Here's an encouraging development on the dealership consolidation front.
The purchase of a majority interest in Morrie's Automotive Group in Minneapolis by the family behind construction giant Bechtel Corp. signals a new type of buyer, one that appears to fit the needs of automakers and the industry overall.
"Family office" investors are professional management companies handling finances for wealthy families. Brokers and consultants say this new breed views established and well-run dealerships as long-term investments.
Family offices represent an evolution in the buy/sell world, and an important one. Consolidation of dealerships continues. Since the recession, outside capital recognizes auto retailing's multiple revenue streams. Venture capitalists, private equity firms, even billionaires want in.
Family offices are another avenue for dealers to cash out. These investors may be flexible, good for dealers who want to sell over long periods or need capital to expand.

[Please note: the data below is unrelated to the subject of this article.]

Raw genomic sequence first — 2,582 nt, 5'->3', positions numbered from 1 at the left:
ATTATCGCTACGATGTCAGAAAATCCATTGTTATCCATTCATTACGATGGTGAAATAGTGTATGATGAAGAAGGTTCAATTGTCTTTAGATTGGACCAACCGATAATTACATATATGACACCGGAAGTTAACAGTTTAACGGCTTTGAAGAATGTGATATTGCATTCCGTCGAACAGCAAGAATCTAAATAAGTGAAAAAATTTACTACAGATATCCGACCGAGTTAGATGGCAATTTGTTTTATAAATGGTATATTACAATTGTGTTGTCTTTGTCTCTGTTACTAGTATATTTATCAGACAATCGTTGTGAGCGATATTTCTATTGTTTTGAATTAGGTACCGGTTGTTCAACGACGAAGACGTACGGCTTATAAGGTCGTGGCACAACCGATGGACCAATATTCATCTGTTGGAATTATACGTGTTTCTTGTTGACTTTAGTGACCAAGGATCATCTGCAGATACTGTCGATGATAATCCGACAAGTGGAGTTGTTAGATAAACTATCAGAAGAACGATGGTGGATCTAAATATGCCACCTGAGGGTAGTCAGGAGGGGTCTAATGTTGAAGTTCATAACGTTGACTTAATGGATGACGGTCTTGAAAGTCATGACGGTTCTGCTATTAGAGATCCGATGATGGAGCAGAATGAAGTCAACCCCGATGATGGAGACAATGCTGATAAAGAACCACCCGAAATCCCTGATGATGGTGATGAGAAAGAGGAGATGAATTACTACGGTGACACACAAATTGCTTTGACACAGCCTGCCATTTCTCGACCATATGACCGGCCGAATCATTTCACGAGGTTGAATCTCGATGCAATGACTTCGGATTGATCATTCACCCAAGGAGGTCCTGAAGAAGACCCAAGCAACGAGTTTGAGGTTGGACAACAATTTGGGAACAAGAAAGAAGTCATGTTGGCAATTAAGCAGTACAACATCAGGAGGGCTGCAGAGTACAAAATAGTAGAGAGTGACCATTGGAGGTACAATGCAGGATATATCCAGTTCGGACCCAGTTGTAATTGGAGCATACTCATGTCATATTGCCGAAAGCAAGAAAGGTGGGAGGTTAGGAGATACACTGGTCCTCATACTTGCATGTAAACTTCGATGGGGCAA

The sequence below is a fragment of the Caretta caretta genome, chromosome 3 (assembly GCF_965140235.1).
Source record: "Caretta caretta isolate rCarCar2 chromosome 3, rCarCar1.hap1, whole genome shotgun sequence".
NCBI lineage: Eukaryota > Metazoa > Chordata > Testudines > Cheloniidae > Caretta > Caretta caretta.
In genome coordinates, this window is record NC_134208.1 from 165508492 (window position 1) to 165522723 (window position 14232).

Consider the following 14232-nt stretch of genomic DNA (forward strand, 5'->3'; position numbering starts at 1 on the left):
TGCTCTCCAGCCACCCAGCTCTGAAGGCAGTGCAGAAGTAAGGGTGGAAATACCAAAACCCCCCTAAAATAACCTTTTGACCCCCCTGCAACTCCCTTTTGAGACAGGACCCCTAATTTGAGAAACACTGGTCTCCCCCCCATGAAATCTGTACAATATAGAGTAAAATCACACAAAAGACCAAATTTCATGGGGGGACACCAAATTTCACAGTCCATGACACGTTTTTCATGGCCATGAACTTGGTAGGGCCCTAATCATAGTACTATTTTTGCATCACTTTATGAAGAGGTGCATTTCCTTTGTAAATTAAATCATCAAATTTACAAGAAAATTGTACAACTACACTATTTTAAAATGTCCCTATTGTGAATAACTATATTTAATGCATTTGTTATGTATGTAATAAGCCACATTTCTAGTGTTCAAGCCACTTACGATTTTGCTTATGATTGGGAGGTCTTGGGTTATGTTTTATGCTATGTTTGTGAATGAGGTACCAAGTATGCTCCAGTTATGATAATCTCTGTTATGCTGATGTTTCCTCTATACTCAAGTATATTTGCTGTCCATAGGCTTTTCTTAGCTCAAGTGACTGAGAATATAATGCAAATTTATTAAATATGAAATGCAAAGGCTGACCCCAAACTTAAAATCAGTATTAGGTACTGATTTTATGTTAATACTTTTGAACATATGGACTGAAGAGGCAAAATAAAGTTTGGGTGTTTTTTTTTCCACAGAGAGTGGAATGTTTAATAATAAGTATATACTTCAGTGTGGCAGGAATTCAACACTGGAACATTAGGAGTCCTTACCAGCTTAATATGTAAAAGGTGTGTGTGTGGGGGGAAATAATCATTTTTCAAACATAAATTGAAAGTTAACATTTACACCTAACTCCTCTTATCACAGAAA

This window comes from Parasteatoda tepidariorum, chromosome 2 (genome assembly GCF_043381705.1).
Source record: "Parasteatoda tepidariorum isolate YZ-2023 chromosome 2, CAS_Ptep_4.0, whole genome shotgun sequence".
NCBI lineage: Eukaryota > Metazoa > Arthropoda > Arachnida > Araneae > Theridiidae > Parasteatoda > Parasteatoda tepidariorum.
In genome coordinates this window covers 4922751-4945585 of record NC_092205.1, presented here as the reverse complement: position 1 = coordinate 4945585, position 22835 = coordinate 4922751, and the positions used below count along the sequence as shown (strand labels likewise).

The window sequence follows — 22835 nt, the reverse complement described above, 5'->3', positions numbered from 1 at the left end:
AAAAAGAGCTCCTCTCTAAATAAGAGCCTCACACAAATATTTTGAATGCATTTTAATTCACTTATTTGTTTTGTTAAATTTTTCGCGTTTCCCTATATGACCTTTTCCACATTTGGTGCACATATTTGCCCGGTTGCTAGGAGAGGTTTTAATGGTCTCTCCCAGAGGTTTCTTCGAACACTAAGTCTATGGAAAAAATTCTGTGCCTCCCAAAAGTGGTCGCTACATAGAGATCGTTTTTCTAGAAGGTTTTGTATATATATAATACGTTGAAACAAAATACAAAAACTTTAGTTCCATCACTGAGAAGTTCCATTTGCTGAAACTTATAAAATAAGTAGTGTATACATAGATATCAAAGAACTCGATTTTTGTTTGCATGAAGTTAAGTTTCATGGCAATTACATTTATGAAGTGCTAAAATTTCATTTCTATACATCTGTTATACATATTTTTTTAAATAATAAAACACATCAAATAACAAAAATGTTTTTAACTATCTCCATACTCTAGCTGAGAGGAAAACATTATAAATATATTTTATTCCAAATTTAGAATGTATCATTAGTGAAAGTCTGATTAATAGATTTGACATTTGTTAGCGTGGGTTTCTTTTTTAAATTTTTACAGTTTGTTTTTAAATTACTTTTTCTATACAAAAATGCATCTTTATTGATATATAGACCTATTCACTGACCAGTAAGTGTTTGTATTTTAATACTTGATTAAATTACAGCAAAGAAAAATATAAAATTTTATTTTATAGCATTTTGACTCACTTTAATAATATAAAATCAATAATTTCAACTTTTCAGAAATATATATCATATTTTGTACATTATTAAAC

And they can provide other advantages. Rising valuations are great for sellers, but they can make it difficult to transition from one generation to another and they can price stores out of the range of general managers.
Lacking auto retailing experience, family office investors prefer to stick with existing management. That creates an opportunity for top store managers to emerge with a significant stake in the business as in the Morrie's deal.
Auto manufacturers must agree to any franchise transfer, so how prevalent family office purchases become largely depends on automakers' willingness to accept this emerging class of outside investor.
Automakers often frown on franchise purchases by venture capitalists with specific time frame targets to build value and resell dealerships for a profit. But family offices that place value on buying and holding healthy businesses, reinvesting and retaining experienced managers may be a type of private equity automakers find more palatable.
These investors may help solve challenges that retailers and manufacturers face. If manufacturers are worried about overconcentration of ownership, why not bless these new buyers -- as long as they have a long view and keep or put experienced dealership operators in place?